Fresh off his filibuster that captured the hearts of libertarian conservatives, Sen. Rand Paul told attendees Thursday at the Conservative Political Action Conference that the Republican Party has become "stale" and must return to basic constitutional principles if it wants to ignite a political revolution.
Mr. Paul was the star of the conservative "Facebook generation" youth movement that paraded across CPAC's stage Thursday, joining others such as Sens. Marco Rubio, Mike Lee and Tim Scott — all of whom were elected after President George W. Bush left office.
"The GOP of old has grown stale and moss-covered," Mr. Paul said. "The new GOP, the GOP that will win again, will need to embrace liberty in both the economic and personal sphere. If we are going to have a Republican Party that can win, liberty needs to be the backbone of the GOP."
Like the Republican Party as a whole, the 8,000 conservative activists gathered at the Gaylord National Resort & Convention Center, just outside the Capitol Beltway in Maryland, are debating which direction the GOP should go after a second consecutive presidential defeat.
The title of this year's conference is "America's Future: The Next Generation of Conservatives — New Challenges, Timeless Principles," and from the stage, activists heard a series of speakers who won office in the 2010 and 2012 elections debate what the GOP needs to do to regroup.
Before the conference closes, they will also hear from former Alaska Gov. Sarah Palin, the party's 2008 vice presidential nominee, and New York real estate mogul Donald Trump.
Outside the main ballroom, people strolled around the convention halls dressed in colonial regalia, with one person wearing a mascot-style Benjamin Franklin costume. Another was dressed up like the character Bumblebee from the science-fiction series "Transformers." And one man with a thick mustache wore a black cowboy hat and T-shirt that read, "Cops Say Legalize Pot Ask Me Why."
Attendees also rubbed elbows with the likes of National Rifle Association President David A. Keene and Grover Norquist, president of Americans for Tax Reform, and were treated to movie screenings on the pro-life movement, the debt crisis and the tea party movement.
Back in the hall, they listened to panelists knock around ideas on immigration, talk about the pluses and minuses of military adventurism, and rip the Obama administration's response to the attack on the U.S. Consulate in Benghazi, Libya, which led to the death of the American ambassador.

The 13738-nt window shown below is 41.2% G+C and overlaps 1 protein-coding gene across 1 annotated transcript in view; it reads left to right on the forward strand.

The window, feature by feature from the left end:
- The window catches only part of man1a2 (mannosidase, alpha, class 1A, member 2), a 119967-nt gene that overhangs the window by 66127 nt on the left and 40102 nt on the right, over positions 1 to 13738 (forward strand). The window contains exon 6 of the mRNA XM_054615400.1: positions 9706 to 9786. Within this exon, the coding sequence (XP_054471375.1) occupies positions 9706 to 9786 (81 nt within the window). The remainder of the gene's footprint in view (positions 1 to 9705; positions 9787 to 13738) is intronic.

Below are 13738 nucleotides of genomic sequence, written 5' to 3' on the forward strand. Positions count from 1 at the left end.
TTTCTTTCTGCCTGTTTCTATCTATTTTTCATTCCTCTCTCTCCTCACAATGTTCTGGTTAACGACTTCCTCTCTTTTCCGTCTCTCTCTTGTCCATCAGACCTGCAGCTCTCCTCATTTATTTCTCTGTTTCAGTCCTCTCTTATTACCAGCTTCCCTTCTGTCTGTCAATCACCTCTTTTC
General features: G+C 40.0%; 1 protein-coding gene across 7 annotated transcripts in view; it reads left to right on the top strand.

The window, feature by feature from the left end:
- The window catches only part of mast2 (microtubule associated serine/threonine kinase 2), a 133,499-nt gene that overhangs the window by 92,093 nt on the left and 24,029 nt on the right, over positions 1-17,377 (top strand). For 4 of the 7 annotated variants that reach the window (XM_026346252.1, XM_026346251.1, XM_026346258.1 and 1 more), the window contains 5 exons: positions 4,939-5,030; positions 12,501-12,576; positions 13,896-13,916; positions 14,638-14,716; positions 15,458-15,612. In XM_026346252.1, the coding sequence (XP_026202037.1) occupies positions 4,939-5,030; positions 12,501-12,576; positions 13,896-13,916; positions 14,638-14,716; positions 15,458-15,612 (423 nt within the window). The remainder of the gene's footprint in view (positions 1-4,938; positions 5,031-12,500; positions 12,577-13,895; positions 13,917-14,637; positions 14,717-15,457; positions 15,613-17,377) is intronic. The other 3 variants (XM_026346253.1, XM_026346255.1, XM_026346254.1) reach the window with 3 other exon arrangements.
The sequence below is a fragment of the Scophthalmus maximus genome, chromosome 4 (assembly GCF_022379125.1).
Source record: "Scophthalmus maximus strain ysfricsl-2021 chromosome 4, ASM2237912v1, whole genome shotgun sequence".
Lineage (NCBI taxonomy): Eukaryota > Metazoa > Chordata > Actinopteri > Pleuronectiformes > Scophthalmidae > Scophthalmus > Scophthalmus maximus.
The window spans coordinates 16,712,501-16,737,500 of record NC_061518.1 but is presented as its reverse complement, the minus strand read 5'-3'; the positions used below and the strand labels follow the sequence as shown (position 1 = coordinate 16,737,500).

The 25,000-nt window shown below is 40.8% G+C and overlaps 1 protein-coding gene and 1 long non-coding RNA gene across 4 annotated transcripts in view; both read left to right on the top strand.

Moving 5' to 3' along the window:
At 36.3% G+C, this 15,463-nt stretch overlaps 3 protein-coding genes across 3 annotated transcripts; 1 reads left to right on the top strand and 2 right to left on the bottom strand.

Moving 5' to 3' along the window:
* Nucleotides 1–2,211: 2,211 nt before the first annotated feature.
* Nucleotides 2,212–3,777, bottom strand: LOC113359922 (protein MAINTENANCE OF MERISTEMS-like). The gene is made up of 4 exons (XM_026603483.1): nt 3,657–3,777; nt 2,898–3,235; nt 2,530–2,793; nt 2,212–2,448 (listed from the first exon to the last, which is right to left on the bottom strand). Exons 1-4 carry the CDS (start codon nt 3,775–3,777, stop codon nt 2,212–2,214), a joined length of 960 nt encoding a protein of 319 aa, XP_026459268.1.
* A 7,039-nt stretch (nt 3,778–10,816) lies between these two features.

Sen. Patrick J. Toomey of Pennsylvania, who was elected in 2010, celebrated the post-Bush world, thanking the crowd for sending Mr. Lee, Mr. Rubio and Mr. Paul to Washington along with Sens. Kelly Ayotte of New Hampshire, Ron Johnson of Wisconsin, Jeff Flake of Arizona and Ted Cruz of Texas.
"Not one of us was there three years ago, and I promise you we are having an impact now," Mr. Toomey said, before crediting the "great new conservative members of the Senate" with persuading the Republican conference to continue a moratorium on earmarks, and for helping to forge a consensus for a balanced-budget amendment. "We have a long way to go, but we are making progress, and just imagine where we will be if we can have 10 more conservatives like these folks."
Mr. Rubio, a Florida Republican elected in 2010, tried to bridge the gap between traditional Republican values and reaching out to voters across the ideological spectrum.
"Just because I believe that states have the right to define marriage in a traditional way does not make me a bigot," Mr. Rubio said, adding that he also believes that "all human life is worthy of protecting at every stage of its development."
Mr. Rubio also repeatedly made light of his reach for bottled water during his State of the Union response speech this year, but there was one subject he didn't touch: immigration.
He is part of a bipartisan "Gang of Eight" senators working on a bill that would legalize illegal immigrants — something that's been anathema to many Republicans for years, but which party leaders are now saying they'll have to do if they want to remain competitive in national elections.
The first elected official to speak was Virginia Attorney General Kenneth T. Cuccinelli II, 44, and others included Mr. Lee of Utah, 41, and Mr. Scott, 47, of South Carolina. Mr. Scott was elected to the House in 2010 and was appointed to fill the seat of former Sen. Jim DeMint, who resigned last year to head the Heritage Foundation, a conservative think tank.
Mr. DeMint was scheduled to be a featured speaker at the "presidential dinner" — the final event of the evening.
But Mr. Paul, who impressed senators on both sides of the aisle with his recent information-seeking filibuster over the Obama administration's policy on drone strikes, appeared to have the most enthusiastic support in attendance.
"I came with a message — a message for the president," he said. "A message that is loud and clear. A message that doesn't mince words."
"Don't drone me, bro!" shouted one audience member.
"Well," Mr. Paul said with a laugh, "that's not exactly what I was thinking. However, I think he might have distilled my 13-hour speech into three words."
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